5 Things I Won’t Do For Fitness
As you may be able to gather from my current career, I’m a big fan of fitness. I love to try new workouts, reach new goals, and the way I feel after a good sweat session. Since exercise has been a big part of my life for many years now (both good and bad), I’ve come to realize what I like and what I don’t like in the fitness space.
While you may have goals in your current fitness plan, not everyone has the same ones. Here are 5 things I won’t do for fitness.
1. Run a marathon
Even in my super passionate, “I LOVE RUNNING ALL DAY EVERY DAY,” period, I still had no desire to run a marathon. Last year I ran three half marathons, which was GREAT, but getting to the end of that distance and realizing that it would only be the halfway point in a full marathon was terrifying. Without a doubt, it was always the first thought that would run through my head as I crossed the finish line.
So many props to those of you who run them, but it’s just not a personal goal of mine.
2. Do a fitness competition
Fitness competitions take so much dedication. What I find appealing about them is that you set a goal and you do everything in your power to reach it. When there’s a fitness-related goal, I’m always drawn to it in one way or another.
The problem for me is that they come with a lot of control. There’s control over the workout routine, control over every thing you put in your mouth, controlling your liquid consumption, etc. Don’t get me wrong, I love control — but a little too much. It’s been a source of so many detrimental behaviors in my past that when I weigh the pros and cons of something like a fitness competition, my brain immediately starts screaming that I need to run away as fast as I can (but not marathon distance).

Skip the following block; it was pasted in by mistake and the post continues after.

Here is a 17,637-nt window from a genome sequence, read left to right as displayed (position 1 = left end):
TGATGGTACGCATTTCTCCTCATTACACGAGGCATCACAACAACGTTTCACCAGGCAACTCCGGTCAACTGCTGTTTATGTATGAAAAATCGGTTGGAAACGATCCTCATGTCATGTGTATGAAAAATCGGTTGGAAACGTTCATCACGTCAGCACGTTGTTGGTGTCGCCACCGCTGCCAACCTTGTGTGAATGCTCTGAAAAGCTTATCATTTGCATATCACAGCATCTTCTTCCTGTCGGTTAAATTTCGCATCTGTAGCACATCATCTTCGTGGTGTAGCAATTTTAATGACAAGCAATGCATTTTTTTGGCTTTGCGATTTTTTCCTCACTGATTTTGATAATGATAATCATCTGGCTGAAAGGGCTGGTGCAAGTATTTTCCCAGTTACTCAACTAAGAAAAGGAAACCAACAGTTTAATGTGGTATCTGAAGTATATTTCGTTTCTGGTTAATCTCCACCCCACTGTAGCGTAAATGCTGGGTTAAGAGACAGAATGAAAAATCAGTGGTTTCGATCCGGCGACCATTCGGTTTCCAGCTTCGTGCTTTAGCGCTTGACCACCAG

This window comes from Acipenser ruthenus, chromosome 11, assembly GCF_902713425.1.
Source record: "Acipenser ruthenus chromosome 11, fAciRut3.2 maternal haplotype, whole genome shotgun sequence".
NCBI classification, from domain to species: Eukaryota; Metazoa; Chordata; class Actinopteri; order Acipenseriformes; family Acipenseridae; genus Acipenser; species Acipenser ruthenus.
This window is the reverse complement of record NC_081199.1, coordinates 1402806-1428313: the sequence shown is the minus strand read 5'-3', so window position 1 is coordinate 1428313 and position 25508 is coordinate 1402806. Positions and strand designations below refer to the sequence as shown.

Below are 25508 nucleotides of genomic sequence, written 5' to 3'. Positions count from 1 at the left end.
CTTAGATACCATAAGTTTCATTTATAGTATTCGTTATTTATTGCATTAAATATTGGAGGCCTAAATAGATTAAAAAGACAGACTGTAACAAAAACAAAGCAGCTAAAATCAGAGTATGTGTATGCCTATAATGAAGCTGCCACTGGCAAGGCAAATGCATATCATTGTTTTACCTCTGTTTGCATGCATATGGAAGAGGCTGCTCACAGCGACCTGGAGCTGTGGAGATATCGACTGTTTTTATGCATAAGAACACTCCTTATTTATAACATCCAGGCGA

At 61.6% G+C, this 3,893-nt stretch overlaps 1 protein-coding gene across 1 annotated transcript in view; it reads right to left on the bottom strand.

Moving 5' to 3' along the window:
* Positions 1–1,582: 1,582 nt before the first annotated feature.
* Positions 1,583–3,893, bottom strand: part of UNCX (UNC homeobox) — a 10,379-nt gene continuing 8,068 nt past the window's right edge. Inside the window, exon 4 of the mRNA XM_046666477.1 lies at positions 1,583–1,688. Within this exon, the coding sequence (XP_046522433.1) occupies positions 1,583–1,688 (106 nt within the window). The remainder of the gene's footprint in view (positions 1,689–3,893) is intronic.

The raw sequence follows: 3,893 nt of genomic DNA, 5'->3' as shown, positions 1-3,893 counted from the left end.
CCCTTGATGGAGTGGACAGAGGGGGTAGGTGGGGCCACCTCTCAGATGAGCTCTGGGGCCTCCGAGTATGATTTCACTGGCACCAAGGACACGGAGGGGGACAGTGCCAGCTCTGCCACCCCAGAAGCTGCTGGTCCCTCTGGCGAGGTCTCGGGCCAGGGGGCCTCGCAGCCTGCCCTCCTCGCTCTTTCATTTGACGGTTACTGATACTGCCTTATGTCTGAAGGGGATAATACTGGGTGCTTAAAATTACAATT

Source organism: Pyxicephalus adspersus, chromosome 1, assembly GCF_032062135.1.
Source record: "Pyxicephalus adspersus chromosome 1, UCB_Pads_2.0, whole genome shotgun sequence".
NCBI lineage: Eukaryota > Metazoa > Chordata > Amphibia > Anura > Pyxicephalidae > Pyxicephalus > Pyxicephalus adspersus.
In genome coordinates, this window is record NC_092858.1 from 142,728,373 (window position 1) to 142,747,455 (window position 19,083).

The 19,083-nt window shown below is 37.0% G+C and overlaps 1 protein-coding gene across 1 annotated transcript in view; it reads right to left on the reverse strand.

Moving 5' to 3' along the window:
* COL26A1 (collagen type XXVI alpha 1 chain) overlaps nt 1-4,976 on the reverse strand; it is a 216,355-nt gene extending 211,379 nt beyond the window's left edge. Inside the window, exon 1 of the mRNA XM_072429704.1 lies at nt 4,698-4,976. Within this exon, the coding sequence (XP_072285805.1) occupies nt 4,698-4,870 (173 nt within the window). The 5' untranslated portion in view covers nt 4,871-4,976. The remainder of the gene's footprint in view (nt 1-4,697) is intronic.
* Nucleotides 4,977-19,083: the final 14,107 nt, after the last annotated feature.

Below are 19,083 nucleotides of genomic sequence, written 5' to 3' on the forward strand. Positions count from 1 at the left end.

3. Put my health in jeopardy
Things like exercising when I’m sick or pushing myself to the point of injury is no longer something I aspire to do. In the past, I would wear it as some kind of badge of honor that I pulled my coughing and sneezing butt out of bed and made myself work out. Then I would inevitably wind up sicker for even longer. My early running issues also led me to a stress fracture that took me out for about two weeks.
I’ve come to expect that there will probably be injuries along the way. With the types of workouts I do and the fact that it’s a part of my regular routine, statistically some are bound to happen. My back injury in June, for example, was the culmination of some postural issues and stress over time. There’s a difference, however, between those injuries that are preventable and those that are freak occurrences. Overtraining injuries are entirely preventable and I try my best to listen to my body and rest when I need to.
4. Do a workout I don’t like
Sure, I’m all for trying new things and mixing it up, but if I try a workout and I don’t like it or feel like it’s not something that I would incorporate into my regular training, I’m probably not going to do it again. The key to being able to maintain an exercise routine is to find something that you enjoy doing, otherwise you’re going to start dreading and hating it and generalize that to all exercise period.
Some workouts work for some and not others. Barre classes, for example, are just not my jam. And yoga. DEAR GOD not yoga. I know it’s great and awesome and I have nothing against it objectively, but it’s something I’ve tried to maintain and I just can’t do it.
5. Do it for someone else
I’m also guilty of this one. In the past, I would exercise in order to look a certain way so that I could be perceived as what I thought was attractive. I always enjoyed exercise, but my motivation was for extrinsic rewards and for that reason it quickly became disordered. I tried over and over again to reach an ideal that my body simply wasn’t built for, meaning that no matter how hard I worked, I’d never reach.
What changed for me in terms of exercise is that I started doing it for myself. I thought about how it made ME feel, what MY fitness goals were, and suddenly the pressure (entirely my creation) was off. This enabled me to hear my body when it was tired or it felt off and I could take the proper rest that I needed. I was able to feel proud of myself and my accomplishments because I knew that I was doing it for me.
- What are some things you won’t do for fitness?
- Have you run a marathon? NICE JOB (hand clapping emoji)